Before I left to traipse across the Eurasian steppe, my bigger task was figuring out how the heck to prepare for a trip to Mongolia. I had to pack for the daytime heat and the nighttime cold of the Gobi Desert, one challenge of traveling to Mongolia. I didn’t have a lot of room in my suitcase but had to accommodate wardrobe for camel rides and sand dune climbs, temple visits, and dinners out in the city. Then there were the sundry items: camping and camera equipment, first aid items and back-up food – because Mongolian food is meat-heavy and after awhile the sour taste of vinegar and yak milk piques your taste buds.
My time in the somewhat harsh landscape of this vast country was spent with several days in Ulaanbaatar, an incongruent metropolis settled in the middle of rolling hills. The city was a mixture of ancient temples, blocky soviet housing and an infrastructure that appeared to be crumbling before the concrete sidewalks had cured. There was also a few nice restaurants, an upscale shopping mall and an Irish pub. I’ve yet to visit a country too remote to have an Irish pub, a fascinating phenomenon unto itself.
The other part of my time traveling through Mongolia was spent moving from one ger camp (commonly known as a yurt) to another across the browns of the barren Gobi Desert and the green of the national parks. Electricity was rationed at times, showers were often cold, and the food was mostly pickled or canned, brought in as it was from Russia and China.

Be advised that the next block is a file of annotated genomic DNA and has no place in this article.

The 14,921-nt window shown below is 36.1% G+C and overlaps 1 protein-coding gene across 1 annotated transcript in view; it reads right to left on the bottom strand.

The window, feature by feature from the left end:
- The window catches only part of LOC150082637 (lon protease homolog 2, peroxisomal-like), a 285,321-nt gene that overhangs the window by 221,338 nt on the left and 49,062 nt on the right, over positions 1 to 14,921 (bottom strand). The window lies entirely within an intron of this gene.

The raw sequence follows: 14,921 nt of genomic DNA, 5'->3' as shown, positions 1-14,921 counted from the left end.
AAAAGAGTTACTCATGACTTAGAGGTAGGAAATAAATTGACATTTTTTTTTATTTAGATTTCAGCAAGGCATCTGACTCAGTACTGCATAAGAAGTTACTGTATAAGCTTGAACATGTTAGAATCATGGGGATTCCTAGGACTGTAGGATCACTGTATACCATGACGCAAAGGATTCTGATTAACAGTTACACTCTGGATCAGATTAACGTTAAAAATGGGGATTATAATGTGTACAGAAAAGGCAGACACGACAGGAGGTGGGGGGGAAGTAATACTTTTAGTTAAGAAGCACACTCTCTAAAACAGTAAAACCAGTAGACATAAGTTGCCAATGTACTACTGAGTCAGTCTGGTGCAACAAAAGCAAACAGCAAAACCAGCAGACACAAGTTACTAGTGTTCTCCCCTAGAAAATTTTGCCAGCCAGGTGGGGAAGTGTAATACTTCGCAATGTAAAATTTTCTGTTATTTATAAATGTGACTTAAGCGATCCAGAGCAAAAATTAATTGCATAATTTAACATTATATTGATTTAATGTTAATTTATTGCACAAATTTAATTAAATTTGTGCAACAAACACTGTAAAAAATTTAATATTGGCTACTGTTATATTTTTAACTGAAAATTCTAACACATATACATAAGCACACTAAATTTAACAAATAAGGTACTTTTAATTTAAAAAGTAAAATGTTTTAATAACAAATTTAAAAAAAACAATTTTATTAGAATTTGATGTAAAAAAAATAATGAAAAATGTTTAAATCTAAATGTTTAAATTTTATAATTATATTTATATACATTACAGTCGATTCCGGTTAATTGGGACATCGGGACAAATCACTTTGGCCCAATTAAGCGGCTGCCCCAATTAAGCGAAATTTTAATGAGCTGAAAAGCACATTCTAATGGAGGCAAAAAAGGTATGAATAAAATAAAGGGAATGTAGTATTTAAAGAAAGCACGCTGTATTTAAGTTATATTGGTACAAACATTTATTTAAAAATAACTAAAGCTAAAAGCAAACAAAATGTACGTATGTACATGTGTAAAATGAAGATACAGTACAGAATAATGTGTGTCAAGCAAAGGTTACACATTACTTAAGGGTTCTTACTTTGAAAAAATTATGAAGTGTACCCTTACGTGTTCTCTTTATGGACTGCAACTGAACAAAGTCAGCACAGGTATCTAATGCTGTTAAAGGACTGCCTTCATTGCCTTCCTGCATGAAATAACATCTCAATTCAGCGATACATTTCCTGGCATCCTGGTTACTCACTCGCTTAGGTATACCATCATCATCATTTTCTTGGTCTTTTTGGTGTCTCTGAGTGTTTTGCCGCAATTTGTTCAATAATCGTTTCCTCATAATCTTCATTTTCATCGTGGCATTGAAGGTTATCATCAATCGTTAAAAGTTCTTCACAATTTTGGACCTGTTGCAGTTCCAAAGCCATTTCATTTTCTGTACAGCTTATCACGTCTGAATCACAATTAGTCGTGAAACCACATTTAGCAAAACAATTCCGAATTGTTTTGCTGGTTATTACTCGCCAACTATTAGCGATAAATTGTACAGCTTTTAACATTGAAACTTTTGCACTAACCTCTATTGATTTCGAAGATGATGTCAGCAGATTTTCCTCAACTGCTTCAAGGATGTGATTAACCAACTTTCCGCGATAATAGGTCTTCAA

Are you planning a trip to Mongolia? What can you expect? How do you prepare? Below are my answers to some of the more frequently asked questions. I hope it helps you!
Q: What kind of clothes and shoes should I pack?
A: If you are traveling to Mongolia during the main tourist seasons of June – August, the weather will be warm to hot. Pack casual clothes and comfortable shoes for exploring the city. Ulaanbaatar is a modern city with a vibrant nightlife so expect to dress for warm summer nights when dining or going out.
You will have to pack light, there’s not a lot of room for heavy bags whether you feel like you can carry them or not. In fact, on the prop plane down to the Gobi, you have a weight limit on your bags, so you may wind up leaving some items in UB during that part of your trip like I did.
For the Gobi Desert, expect hot temperatures during the day and bring lightweight layers for the evenings, as it can get chilly after the sun goes down. During the day, lightweight hiking pants for rugged adventures or camel riding are good. If you have those zip-off convertible pants, this might be the one time you won’t cringe with embarrassment at wearing them. I mean, I’ve never bought them, but a) there is no one in the desert to laugh at you and b) when you set out in the morning you’re chilly, but by afternoon you just want to take off everything and find a water puddle to cool off in. Even a mirage will do at this point, you’re so hot. Who’s laughing now? If you can’t bear to buy a pair of all-in-one pants, you may want to bring a pair of hiking shorts for hotter days, but you’ll be cold in the morning when you leave to explore.